As luck would have it, those are the kind of timely insights into consumer motivations that our connection intelligence tools were designed to provide.  And with Motista, you don’t have to wait until you’re nearly retired to get them!

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Motista’s Top 3 Marketing Trends to Watch in 2012

Trend watching is a favorite pastime for most marketers, and at Motista, we’re no different in wanting to be at the forefront of helping our customers spot trends that will help them be better brand marketers, as well as keep up with the proverbial Joneses!  Over the coming months, we see a few trends really shaping what marketers do and how they plan their campaigns.  If we were betting people here are the trends we’d place our money on for the next year and beyond:

  1. Marketers will focus more and more on “emotional connection”
  2. Mobile devices will continue to accelerate and have a profound impact on customer advocacy
  3. Marketers will be integrating social media, mobile and digital marketing into their core brand strategies—these are no longer emerging outliers

Emotional Connection

The biggest reason marketers will be focusing more on “emotional connection” is because they have to.  Connecting on an emotional level with consumers is becoming a necessity because companies are having a difficult time driving top line growth and they can’t cut costs much more than they already are.

We have reached the post-satisfaction age.  For 40 years, trying to satisfy customers has been the driving force for marketers.  But now that customers expect to have a satisfactory experience with products or brands, the trend over the next decade will be around building “emotional” connections with consumers.  Specifically, not how consumers rate, like or dislike products, but how meaningful brands are in the lives–helping them feel better, improve their lives and achieve their personal goals.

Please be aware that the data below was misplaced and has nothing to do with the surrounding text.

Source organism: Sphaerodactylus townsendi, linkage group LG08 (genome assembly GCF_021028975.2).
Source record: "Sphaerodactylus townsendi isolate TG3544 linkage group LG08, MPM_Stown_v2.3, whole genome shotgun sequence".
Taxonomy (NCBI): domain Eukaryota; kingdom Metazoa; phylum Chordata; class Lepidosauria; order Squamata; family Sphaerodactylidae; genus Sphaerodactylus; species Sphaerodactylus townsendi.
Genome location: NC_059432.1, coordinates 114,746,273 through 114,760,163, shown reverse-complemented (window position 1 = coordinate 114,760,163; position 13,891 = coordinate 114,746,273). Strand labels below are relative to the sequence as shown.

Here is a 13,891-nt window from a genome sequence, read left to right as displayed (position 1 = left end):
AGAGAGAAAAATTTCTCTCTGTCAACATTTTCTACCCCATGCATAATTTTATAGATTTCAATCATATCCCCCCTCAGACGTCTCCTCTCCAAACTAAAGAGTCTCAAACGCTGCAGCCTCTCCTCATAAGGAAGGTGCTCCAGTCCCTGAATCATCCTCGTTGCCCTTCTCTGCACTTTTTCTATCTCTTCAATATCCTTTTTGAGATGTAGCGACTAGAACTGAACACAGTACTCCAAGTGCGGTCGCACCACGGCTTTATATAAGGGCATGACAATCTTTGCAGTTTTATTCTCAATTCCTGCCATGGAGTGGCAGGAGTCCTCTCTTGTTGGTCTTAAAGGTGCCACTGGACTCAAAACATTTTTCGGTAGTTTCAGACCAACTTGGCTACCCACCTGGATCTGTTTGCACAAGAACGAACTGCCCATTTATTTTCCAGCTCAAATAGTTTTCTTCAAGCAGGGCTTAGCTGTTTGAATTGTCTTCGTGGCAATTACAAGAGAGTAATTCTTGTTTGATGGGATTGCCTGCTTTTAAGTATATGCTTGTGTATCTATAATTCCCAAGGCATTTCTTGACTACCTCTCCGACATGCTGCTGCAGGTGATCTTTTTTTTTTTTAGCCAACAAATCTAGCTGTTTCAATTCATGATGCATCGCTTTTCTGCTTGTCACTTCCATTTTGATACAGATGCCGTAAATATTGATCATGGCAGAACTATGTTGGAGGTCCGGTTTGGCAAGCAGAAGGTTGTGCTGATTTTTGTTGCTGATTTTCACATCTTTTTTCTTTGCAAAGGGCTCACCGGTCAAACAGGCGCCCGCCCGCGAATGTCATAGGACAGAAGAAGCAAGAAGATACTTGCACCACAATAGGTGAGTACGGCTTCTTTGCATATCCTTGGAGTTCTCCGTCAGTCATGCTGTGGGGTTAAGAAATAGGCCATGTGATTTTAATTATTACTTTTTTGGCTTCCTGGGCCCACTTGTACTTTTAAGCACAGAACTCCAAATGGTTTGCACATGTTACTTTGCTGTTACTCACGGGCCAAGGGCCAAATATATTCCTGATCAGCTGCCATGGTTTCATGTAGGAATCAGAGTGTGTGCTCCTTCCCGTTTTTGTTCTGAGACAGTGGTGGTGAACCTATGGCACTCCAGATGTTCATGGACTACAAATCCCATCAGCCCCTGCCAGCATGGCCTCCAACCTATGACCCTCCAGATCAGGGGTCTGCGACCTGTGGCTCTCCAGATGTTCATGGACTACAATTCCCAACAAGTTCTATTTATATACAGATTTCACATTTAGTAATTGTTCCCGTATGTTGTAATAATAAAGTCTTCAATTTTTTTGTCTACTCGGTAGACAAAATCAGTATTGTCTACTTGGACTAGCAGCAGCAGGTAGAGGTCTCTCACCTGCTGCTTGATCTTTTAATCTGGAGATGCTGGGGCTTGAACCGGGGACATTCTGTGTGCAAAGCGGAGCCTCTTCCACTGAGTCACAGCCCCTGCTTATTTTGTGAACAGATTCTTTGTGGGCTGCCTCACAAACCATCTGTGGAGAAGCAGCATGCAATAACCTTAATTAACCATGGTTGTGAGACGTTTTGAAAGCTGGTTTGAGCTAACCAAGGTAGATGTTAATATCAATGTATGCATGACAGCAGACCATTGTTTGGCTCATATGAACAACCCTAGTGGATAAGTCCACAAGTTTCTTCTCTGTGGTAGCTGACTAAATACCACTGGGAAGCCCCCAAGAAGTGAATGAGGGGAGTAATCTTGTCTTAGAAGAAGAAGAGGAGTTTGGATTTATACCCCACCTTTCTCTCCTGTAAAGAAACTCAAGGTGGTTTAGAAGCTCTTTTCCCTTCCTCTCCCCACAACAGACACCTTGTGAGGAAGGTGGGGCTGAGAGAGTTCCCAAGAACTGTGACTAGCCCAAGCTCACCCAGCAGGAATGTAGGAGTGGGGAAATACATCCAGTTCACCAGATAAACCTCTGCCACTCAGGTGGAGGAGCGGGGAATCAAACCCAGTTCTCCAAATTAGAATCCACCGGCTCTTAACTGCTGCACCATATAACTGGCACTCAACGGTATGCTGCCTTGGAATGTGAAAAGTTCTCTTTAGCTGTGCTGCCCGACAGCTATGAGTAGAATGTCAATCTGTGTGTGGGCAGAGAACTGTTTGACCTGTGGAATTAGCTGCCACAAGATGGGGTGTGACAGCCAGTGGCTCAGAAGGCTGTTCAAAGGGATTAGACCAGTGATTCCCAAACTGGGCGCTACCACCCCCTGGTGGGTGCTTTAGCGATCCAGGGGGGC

Leading this trend will are companies that have chosen to get on the front end of it.  This is also driving a need for new and better intelligence that makes the human connection with consumers easier to understand and act on within their business organizations. More and more companies will soon learn that “emotional connection” will help will not only increase brand loyalty, but sales, as well.

Mobile Advocacy

Mobile is growing at a faster pace than the Internet when it was first adopted.  Consumers across the globe have mobile devices in hand almost at all times, affecting how we shop. With the convenience and immediacy that mobile brings with it, we see mobile enabling marketers to more deliberately drive advocacy.  In the past, marketers have looked at advocacy as  a phenomena enjoyed by the best brands rather than a lever they can pull in their marketing plans.

It’s no longer enough to track metrics for your “promoters” – marketers need to see their existing customers as their most valuable media channel.  Mobile allows this because of its immediacy and ubiquity.  And, mobile customers are more connected to their brands.  According to our data, over 50 percent of mobile users were likely to forward retail brand information to a family member or friend within the past 30 days versus 35 percent of users who visited the Internet or 20 percent of all retail shoppers.  Mobile transforms customers into brand advocates and makes advocacy actionable for marketers.